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There is a wonderful little animal shelter located a few blocks from the busy Apple Avenue corridor in the northeast section of Muskegon County. Tucked away in a quiet, residential neighborhood, populated with hard-working middle class families who take pride in their homes and yards, is the shelter for the Humane Society and Animal Rescue of Muskegon County.
Once a semi-rural area, the growth of nearby Muskegon Community College and Baker College has helped fuel the suburban sprawl that has gradually encircled this quiet oasis that serves as a safe haven for the dozen or so dogs and several dozen cats who await their chance at a new life.
When you walk through the door of Muskegon Humane, you are welcomed into a world of hope and compassion. A staff that is friendly, helpful and knowledgeable is eager to help you find the perfect addition to your home and family, while escorting you through the clean, well-lit and pleasant facility.
As you enter the kennel area, there is the noise of excited dogs, anxious to attract your attention. Nearly every one of them is at their kennel door with a wagging tail and a hopeful expression.
If one could read minds, “Pick me! Pick me!” would be the message coming from each dog.
A small beagle-mix named Ruger seems to be sending the message that he’d much rather take a chunk out of you for lunch. There are warning signs to that affect on his kennel door, so hands are kept to your side.
Yet, instinct tells you that he’s not a mean, aggressive dog. He’s just frustrated being confined for long periods. He’s a classic example of a dog suffering from kennel stress, leading to kennel aggression. You’ve learned that he’s been at the shelter for over a year-and-a-half, with one failed adoption during that period. He’s not attracting much in the way of adopter interest, which is not too surprising, given his behavior in his kennel.
At your request, a staff member leashes Ruger and leads you both to the outdoor play area for a chance to get up close and personal. You’re convinced, given a few minutes to run around, Ruger will relax and realize he has no reason to fear you. You are there to make friends with him.
From his demeanor and body structure, it appears that he is a beagle mixed with a dog like Ike: a Jack Russell terrier. So, while he’s given every indication that he’s a dog without an affectionate bone in his body, within minutes he is on his back accepting belly-rubs, gently taking treats, enjoying a scratch behind the ears, then climbing onto a waiting lap and showering you with kisses and hugs.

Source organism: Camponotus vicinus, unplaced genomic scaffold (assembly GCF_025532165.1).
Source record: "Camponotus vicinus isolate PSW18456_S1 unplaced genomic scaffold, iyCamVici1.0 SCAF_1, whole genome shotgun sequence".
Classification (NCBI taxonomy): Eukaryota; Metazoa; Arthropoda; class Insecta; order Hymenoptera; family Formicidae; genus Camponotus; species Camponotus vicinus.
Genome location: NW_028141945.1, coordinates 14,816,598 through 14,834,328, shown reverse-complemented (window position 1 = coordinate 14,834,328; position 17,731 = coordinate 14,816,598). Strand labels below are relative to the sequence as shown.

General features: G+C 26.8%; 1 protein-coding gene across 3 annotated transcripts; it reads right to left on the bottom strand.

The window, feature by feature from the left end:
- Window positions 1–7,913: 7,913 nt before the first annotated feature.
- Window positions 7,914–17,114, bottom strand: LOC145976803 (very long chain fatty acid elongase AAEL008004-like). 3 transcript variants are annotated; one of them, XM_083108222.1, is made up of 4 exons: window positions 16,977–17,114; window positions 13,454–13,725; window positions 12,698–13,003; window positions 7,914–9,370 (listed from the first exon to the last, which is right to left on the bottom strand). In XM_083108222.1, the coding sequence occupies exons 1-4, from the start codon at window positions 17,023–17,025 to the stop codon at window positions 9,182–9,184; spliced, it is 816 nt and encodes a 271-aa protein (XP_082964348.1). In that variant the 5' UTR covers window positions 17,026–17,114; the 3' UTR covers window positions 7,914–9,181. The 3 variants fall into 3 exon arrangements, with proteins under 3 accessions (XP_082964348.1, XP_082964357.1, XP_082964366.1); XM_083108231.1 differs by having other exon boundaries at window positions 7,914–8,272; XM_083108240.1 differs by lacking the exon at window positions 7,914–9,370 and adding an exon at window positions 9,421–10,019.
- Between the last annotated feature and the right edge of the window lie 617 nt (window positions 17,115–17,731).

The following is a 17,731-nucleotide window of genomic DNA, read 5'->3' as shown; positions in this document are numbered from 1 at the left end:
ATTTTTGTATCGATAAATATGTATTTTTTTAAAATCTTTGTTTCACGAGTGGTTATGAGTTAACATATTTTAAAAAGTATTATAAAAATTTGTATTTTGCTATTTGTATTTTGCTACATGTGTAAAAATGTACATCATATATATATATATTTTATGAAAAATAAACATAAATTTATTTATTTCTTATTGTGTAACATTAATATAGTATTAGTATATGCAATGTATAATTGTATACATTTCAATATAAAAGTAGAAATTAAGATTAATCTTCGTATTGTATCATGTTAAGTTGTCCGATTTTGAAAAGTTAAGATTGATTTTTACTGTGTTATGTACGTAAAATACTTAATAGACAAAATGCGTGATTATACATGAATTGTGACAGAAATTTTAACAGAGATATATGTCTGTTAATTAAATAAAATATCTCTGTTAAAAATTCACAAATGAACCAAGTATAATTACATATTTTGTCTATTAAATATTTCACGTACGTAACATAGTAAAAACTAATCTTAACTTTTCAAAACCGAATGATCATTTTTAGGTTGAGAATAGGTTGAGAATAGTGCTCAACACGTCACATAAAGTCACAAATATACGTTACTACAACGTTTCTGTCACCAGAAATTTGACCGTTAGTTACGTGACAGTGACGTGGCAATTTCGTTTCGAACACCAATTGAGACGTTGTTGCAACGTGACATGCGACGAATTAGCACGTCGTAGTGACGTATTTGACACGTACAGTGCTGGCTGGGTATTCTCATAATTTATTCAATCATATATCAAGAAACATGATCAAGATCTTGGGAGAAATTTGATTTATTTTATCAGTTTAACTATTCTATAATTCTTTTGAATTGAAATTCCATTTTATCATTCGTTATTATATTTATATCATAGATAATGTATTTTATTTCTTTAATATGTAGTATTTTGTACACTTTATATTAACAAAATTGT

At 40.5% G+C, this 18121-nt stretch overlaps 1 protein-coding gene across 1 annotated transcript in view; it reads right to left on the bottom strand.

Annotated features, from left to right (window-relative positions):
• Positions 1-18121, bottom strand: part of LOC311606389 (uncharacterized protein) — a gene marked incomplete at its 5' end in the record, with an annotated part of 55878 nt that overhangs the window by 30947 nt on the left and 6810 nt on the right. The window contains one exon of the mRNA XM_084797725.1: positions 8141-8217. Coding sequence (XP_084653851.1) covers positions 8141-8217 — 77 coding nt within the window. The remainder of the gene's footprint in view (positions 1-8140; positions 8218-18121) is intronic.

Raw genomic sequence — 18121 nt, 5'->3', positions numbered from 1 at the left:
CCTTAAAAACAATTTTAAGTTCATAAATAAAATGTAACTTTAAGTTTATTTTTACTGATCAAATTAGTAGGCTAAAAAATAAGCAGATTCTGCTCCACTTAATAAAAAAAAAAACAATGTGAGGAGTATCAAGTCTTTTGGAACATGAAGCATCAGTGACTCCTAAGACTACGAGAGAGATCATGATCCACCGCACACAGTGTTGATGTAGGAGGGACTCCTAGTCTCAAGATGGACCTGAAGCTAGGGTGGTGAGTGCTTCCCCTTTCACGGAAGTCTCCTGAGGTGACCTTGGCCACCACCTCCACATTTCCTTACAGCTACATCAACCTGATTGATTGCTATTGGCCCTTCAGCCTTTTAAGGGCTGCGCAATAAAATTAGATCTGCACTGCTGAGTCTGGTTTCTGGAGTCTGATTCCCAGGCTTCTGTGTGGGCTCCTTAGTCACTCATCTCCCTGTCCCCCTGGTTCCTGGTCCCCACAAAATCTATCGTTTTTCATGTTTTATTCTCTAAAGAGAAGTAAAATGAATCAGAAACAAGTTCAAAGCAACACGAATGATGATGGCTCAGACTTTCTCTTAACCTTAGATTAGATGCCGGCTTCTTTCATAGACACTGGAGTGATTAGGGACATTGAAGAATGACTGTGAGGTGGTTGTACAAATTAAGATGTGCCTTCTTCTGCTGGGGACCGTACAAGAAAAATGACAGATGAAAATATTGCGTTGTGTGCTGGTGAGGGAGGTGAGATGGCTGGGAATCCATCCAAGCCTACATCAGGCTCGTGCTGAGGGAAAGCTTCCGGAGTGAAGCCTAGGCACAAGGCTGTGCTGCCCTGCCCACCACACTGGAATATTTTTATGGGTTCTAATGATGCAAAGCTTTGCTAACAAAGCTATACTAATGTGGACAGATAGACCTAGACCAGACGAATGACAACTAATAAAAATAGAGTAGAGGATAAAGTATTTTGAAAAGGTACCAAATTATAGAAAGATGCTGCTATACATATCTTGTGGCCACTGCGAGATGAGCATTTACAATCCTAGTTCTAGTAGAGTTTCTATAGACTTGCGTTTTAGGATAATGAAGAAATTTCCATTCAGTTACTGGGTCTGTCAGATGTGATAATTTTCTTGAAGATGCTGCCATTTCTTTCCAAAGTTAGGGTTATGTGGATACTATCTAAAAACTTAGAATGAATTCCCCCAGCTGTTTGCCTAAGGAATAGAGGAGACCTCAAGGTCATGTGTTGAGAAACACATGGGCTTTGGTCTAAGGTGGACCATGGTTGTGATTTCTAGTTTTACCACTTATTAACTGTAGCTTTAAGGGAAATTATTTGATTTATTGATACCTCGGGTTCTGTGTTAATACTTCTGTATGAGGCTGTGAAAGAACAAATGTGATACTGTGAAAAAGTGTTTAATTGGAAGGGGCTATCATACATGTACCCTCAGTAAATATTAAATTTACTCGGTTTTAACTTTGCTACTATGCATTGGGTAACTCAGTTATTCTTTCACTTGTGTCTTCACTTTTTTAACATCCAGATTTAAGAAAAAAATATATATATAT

Ruger is an exceptionally nice dog. But, being a Beagle/JRT, he simply cannot tolerate confinement for long periods. He’s a good boy who reacts badly to an unnatural situation.
But, anyone who looks past his kennel behavior and spends five minutes with him in an open area will see his true personality. The energy, playfulness and affection of the JRT combined with the friendliness, curiosity and devotion of the Beagle.
Ruger would be best served with a home with a fenced-in yard so he can burn off that Jack Russell energy before it can build up. A doggie-door would be ideal, so that he can satisfy the Beagle curiosity and sense of adventure whenever it strikes. Mostly, he needs someone with patience, tolerance and an understanding of his needs. Someone who can create the structure, establish the boundaries and develop a bond of trust through firm, but gentle and affectionate leadership.
Do yourself a favor. If you have any interest at all in finding a great dog to join your family, pay a visit to the Humane Society and Animal Rescue of Muskegon County and ask to spend a few minutes outdoors with Ruger.
If he doesn’t steal your heart, then you just may want to ask your doctor if you actually have one.
Ruger is, truly, that nice of a dog. He’s just badly in need of a home. Somewhere there is the perfect family that would cherish the companionship of this great little guy. Perhaps it’s your family? Perhaps it’s someone you know.
Please share his story so that Ruger can find out that there’s more to life than an 8-by-10 kennel.
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